I got off to a slow start while recovering from knee surgery Christmas eve. And, I did compose and record an album of relaxation music for flute and cello. I know I could just let that be enough and wait for what’s next to appear, but I am still anxious and yearning.
I found some kind of new freedom with the album. I did not seek approval but wrote what I felt and am totally OK with people liking it or not.
I am about to play a small concert and I am approaching it with the same attitude – perhaps the first time ever. I think the experience will help point the way to what might be next. Meanwhile I am practicing harder and more intelligently and I am writing music daily while looking for clarity! Stay tuned for the next chapter. Dum da dum dum.
Dialogue by Joseph Liberti and Norah Joy Clydesdale, an album of flute and cello music for dinnertime and relaxation, now streamed on Apple Music and Spotify
I’m happy to announce that if you are a subscriber of Apple Music or Spotify, you can now stream our Dialogue album. Folks tell me it is relaxing and great dinnertime music. Here’s a link for Apple and a Spotify playlist:
My Dialogue album was a dinner party surprise…for me!
Sunday in the early evening my wife Carol and I were guests at a Garden/Dinner party with friends. The party started outdoors for relaxing with drinks in a beautiful garden. Then we were called indoors for dinner.
As I walked through the door I heard some lovely music playing softly in the background. It was my music! My first, and recently released album Dialogue for flute and cello. I was thrilled! OK, I know you old pros at composing and recording would just take this in stride, but for a newbie like me it was a kick. In my descriptions of the album I had described it as good dinner music and these folks took me at my word. The album continued to play throughout dinner and the last song played just as desert was served.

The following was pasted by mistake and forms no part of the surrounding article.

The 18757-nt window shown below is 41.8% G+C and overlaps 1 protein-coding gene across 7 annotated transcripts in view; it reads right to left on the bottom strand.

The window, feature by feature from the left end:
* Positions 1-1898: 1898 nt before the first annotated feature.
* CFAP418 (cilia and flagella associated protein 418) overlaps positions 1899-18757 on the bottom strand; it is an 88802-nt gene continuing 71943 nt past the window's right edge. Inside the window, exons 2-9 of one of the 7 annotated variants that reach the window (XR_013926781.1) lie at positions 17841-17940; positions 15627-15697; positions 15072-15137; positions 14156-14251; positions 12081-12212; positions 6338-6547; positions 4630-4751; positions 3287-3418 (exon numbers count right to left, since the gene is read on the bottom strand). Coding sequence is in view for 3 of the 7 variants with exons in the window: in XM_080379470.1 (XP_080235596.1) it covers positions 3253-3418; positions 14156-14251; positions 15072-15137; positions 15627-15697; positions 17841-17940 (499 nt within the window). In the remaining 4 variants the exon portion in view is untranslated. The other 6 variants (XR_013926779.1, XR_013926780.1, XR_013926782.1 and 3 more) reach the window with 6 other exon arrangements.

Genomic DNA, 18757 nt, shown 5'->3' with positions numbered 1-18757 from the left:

That little look into how people might enjoy my music was very empowering, made it real for me and inspired me to plunge into my new project with fresh spirit and purpose.
What a concept! Serving through my music. Somewhere in the world right now, someone may be enjoying a great dinner experience in an ambiance I helped to create.
Sunday August 14
6:00 PM To 8:00 PM
Cucuru Gallery Cafe
2332 W. Colorado
FluteDaddy gets a Latin Groove on for Summertime fun on the patio at Cucuru. Have dinner or a snack. Sip some wine or tropical drink and enjoy a concert of music in Latin jazz rhythms -From romantic Bolero and mellow Bossa Nova to pulsing ,uptempo Samba and more. Stefan Flores burnin’ the drums, Marc Neihof nailing the groove, spicy guitar solos from Alan Joseph and the soulful flute of Joseph Liberti. Space limited, advance registration is a good idea. This will be fun! Join us!
Tickets $10 Advance Registration – Two tickets $16, includes free album download card.
Notes:FluteDaddy – In A Latin Groove. a concert of music in Latin jazz rhythms -From romantic Bolero and mellow Bossa Nova to pulsing ,uptempo Samba and more.
Stefan Flores burnin’ the drums, Marc Neihof nailing the groove, spicy guitar solos from Alan Joseph and the soulful flute of Joseph Liberti.